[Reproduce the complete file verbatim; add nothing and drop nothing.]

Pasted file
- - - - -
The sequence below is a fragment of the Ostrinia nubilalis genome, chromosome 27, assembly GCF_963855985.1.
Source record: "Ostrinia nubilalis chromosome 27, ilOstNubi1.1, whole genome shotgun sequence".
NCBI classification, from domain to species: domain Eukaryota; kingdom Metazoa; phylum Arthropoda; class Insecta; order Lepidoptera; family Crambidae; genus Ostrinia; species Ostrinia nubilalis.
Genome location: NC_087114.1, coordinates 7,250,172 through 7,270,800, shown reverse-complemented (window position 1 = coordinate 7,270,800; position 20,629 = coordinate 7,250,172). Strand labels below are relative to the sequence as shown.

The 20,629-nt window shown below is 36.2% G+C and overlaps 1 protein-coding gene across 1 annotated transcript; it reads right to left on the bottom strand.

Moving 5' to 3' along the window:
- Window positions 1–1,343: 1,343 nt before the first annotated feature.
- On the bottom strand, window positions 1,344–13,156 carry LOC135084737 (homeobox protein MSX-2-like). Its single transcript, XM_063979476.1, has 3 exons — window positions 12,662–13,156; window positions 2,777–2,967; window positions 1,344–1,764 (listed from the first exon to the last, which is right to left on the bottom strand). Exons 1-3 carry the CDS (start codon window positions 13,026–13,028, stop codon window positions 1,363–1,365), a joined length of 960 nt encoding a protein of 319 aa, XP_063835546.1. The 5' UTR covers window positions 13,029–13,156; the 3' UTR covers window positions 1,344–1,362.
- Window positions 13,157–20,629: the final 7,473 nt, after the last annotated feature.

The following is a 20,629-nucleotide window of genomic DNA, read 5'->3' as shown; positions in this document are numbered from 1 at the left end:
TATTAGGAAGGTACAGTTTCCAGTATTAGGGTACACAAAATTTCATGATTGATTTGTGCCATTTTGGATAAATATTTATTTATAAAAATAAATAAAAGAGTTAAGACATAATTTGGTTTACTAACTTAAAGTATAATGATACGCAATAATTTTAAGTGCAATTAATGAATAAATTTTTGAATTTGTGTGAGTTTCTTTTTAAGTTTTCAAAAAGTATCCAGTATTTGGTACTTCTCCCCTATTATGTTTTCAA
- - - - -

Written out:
The sequence below is a fragment of the Ostrinia nubilalis genome, chromosome 27, assembly GCF_963855985.1.
Source record: "Ostrinia nubilalis chromosome 27, ilOstNubi1.1, whole genome shotgun sequence".
NCBI classification, from domain to species: domain Eukaryota; kingdom Metazoa; phylum Arthropoda; class Insecta; order Lepidoptera; family Crambidae; genus Ostrinia; species Ostrinia nubilalis.
Genome location: NC_087114.1, coordinates 7,250,172 through 7,270,800, shown reverse-complemented (window position 1 = coordinate 7,270,800; position 20,629 = coordinate 7,250,172). Strand labels below are relative to the sequence as shown.

The 20,629-nt window shown below is 36.2% G+C and overlaps 1 protein-coding gene across 1 annotated transcript; it reads right to left on the bottom strand.

Moving 5' to 3' along the window:
- Window positions 1–1,343: 1,343 nt before the first annotated feature.
- On the bottom strand, window positions 1,344–13,156 carry LOC135084737 (homeobox protein MSX-2-like). Its single transcript, XM_063979476.1, has 3 exons — window positions 12,662–13,156; window positions 2,777–2,967; window positions 1,344–1,764 (listed from the first exon to the last, which is right to left on the bottom strand). Exons 1-3 carry the CDS (start codon window positions 13,026–13,028, stop codon window positions 1,363–1,365), a joined length of 960 nt encoding a protein of 319 aa, XP_063835546.1. The 5' UTR covers window positions 13,029–13,156; the 3' UTR covers window positions 1,344–1,362.
- Window positions 13,157–20,629: the final 7,473 nt, after the last annotated feature.

The following is a 20,629-nucleotide window of genomic DNA, read 5'->3' as shown; positions in this document are numbered from 1 at the left end:
TATTAGGAAGGTACAGTTTCCAGTATTAGGGTACACAAAATTTCATGATTGATTTGTGCCATTTTGGATAAATATTTATTTATAAAAATAAATAAAAGAGTTAAGACATAATTTGGTTTACTAACTTAAAGTATAATGATACGCAATAATTTTAAGTGCAATTAATGAATAAATTTTTGAATTTGTGTGAGTTTCTTTTTAAGTTTTCAAAAAGTATCCAGTATTTGGTACTTCTCCCCTATTATGTTTTCAA